History is a useful teacher.

Consider this passage from an NPR article on the reparations paid to Japanese-Americans interned during World War II as a result of Franklin D. Roosevelt’s Executive Order 9066 (signed February 19, 1942):

In 1988, President Reagan signed the Civil Liberties Act to compensate more than 100,000 people of Japanese descent who were incarcerated in internment camps during World War II. The legislation offered a formal apology and paid out $20,000 in compensation to each surviving victim. The law won congressional approval only after a decade-long campaign by the Japanese-American community.

President Reagan signed this reparations order because 100,000 people lost property, were disrespected, and spent several years of their lives forced to live in conditions that they found appalling.

The fifty-second or fifty-third president of the United States may have to answer to well over 500,000 citizens who were permanently cut off from their own biological heritage, forced to live in sex-segregated homes for two decades or more, and then denied not only the actual inheritances they should have gotten from the excluded biological parents, but also their cultural identities.

In the case of Japanese internment, there was a war, and America had been attacked by the Japanese air force.  Children of gay parents didn’t bomb anyone, yet they were stripped of one of their parents without due process and forced to live in the homes of unrelated gay adults for eighteen years.

A great text for this: No-No Boy

John Okada’s Japanese parents were interned during World War II.  He served in the military but wrote a novel with a protagonist, Ichiro, who refuses to serve as a kind of protest encouraged by his mother.  For refusing to serve, he goes to jail and is forever called a “no-no boy.”  When he gets out, he faces a great deal of hostility, not without some pity, from the very Japanese-American community he was championing by saying “no” to the United States military.

The novel took the name No-No Boy to direct readers’ attention to Ichiro’s act of resistance against state action.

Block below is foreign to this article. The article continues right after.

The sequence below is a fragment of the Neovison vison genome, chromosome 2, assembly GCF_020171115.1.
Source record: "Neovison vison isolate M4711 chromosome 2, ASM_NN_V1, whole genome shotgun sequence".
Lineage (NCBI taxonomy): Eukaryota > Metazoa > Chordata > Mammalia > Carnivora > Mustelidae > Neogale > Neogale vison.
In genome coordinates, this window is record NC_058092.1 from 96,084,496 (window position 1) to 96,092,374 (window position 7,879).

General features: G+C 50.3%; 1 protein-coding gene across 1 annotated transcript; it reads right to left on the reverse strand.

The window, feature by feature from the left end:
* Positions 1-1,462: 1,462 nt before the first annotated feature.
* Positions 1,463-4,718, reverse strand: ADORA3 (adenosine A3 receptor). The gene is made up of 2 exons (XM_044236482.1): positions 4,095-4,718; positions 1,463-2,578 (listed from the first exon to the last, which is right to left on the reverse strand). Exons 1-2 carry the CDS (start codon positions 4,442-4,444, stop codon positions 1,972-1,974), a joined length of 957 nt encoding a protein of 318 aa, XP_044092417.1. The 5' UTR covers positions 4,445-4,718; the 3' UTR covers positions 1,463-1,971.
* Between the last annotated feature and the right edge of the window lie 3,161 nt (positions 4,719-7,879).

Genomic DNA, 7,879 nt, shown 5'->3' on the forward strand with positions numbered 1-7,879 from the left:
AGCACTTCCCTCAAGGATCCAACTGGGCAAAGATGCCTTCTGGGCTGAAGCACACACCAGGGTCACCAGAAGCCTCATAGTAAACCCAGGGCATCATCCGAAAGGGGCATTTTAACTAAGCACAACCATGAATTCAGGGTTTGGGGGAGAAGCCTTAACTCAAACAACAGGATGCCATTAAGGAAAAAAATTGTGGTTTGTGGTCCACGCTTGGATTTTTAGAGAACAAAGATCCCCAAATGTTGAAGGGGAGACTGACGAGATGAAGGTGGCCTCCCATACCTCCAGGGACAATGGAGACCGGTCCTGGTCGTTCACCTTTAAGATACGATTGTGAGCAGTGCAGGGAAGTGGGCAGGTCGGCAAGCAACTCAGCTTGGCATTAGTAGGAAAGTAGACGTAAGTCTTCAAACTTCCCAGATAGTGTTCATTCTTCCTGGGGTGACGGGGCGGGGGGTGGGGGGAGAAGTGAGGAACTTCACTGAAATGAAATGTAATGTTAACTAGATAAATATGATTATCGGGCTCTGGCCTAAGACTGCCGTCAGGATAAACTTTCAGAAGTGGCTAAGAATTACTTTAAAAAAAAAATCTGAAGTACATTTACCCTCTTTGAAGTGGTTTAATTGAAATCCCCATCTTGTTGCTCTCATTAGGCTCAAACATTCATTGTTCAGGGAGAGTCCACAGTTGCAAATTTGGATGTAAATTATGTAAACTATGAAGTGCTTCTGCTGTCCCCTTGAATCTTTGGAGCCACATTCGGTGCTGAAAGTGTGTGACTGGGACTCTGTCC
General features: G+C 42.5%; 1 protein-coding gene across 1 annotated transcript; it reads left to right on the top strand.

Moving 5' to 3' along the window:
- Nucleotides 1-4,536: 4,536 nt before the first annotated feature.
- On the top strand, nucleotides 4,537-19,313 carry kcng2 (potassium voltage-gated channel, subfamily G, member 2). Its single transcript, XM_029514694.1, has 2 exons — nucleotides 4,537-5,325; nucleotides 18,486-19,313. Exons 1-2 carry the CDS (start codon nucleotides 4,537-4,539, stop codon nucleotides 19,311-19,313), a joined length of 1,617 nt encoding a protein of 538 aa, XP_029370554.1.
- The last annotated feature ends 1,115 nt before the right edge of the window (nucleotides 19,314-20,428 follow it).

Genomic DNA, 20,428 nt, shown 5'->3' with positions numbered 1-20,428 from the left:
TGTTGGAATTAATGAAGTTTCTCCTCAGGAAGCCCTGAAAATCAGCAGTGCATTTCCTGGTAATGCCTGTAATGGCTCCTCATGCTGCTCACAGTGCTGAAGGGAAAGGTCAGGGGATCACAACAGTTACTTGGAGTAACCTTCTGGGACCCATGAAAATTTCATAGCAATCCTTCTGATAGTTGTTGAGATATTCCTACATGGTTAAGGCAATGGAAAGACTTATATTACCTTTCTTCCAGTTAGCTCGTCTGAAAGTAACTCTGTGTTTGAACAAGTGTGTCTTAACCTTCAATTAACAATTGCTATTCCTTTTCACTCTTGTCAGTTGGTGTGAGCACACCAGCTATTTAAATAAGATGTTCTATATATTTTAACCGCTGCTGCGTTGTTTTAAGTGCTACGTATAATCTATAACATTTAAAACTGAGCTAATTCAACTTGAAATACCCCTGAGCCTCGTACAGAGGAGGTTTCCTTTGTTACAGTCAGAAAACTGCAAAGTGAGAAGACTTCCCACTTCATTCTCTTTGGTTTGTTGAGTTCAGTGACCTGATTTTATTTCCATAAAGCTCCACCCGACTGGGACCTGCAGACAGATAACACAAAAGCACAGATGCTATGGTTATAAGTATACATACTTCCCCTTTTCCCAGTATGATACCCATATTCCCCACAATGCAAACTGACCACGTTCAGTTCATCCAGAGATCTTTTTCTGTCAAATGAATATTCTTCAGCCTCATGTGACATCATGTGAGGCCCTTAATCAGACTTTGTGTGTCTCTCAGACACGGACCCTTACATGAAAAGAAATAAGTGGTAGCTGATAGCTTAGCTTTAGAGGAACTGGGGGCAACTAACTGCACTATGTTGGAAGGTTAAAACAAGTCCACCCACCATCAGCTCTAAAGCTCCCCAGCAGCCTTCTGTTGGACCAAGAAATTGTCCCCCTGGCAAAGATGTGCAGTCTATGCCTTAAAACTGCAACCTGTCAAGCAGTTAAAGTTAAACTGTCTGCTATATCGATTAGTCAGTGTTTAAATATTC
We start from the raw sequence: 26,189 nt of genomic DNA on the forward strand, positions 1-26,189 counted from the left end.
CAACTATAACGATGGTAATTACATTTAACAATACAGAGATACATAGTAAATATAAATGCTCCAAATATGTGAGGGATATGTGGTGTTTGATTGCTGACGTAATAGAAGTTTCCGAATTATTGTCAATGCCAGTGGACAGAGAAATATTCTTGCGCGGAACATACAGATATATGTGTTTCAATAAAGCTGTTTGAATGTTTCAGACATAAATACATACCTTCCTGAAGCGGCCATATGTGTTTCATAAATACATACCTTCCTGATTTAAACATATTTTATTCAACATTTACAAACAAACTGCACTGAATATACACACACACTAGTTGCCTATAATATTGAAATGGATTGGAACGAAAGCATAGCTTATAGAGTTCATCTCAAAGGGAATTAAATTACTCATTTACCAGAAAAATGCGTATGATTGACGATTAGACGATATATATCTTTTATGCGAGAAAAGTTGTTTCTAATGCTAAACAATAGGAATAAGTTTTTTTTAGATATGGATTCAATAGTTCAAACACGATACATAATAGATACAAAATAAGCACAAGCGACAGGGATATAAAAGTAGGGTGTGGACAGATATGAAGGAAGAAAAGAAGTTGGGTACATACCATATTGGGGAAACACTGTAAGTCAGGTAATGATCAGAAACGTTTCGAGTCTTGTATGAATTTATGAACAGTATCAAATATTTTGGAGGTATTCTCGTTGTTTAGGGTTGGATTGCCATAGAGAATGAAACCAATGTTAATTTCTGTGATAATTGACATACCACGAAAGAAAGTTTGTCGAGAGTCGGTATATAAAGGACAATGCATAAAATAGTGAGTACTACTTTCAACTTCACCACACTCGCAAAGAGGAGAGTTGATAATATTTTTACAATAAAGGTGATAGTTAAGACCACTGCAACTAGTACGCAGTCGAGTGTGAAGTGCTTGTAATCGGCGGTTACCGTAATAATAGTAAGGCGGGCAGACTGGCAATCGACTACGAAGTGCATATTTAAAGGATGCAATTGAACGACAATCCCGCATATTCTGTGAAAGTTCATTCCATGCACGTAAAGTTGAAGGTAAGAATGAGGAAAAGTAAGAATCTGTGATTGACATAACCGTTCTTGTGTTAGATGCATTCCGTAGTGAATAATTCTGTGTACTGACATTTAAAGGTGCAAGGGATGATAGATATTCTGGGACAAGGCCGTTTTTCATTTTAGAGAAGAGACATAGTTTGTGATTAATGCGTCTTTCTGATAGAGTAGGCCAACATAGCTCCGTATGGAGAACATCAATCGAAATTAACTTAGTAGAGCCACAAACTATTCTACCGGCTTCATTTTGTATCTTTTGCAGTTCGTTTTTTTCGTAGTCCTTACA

No-No Boy should not be forgotten when we weigh the varied feedback about gay parenting from children raised in gay homes.  The children affiliated with COLAGE and PFLAG say they loved the way they grew up.  The children affiliated with the International Children’s Rights Institute say gay parenting violates the child’s inalienable rights.

COLAGE’s and PFLAG’s poster children are well-spoken and probably good-hearted people.  Bless them.  But if you read John Okada’s No-No Boy, you will find that most Japanese-Americans whose families were interned opted to serve in the United States military.  These happy Japanese-Americans were actually exceedingly harsh, even cruel, to the Japanese-Americans who defied the government and tried to resist internment.  There are always some people – often a seeming majority – among an aggrieved group who say they have no grievances; they usually say the complainers are crazy, bitter, wrong, or un-American.

In 2030, you won’t have to worry about PFLAG’s wunderkinder.  It’s the others you will have to worry about, because there will be a lot of them, and like the Japanese-Americans who came around to contesting what Roosevelt did to them, they will be organized and demanding to be repaid for what was taken from them: gender diversity, gender equality at home, their heritage, their legacy, their identity.

Whatever the numbers of kids being raised in gay homes might be right now, with the rise of gay marriage, there was a rise in kids being raised by gay couples.  Those responsible for gay marriage will be responsible for thousands upon thousands of individual children who would not have been raised by same-sex couples were it not for actions taken by the government.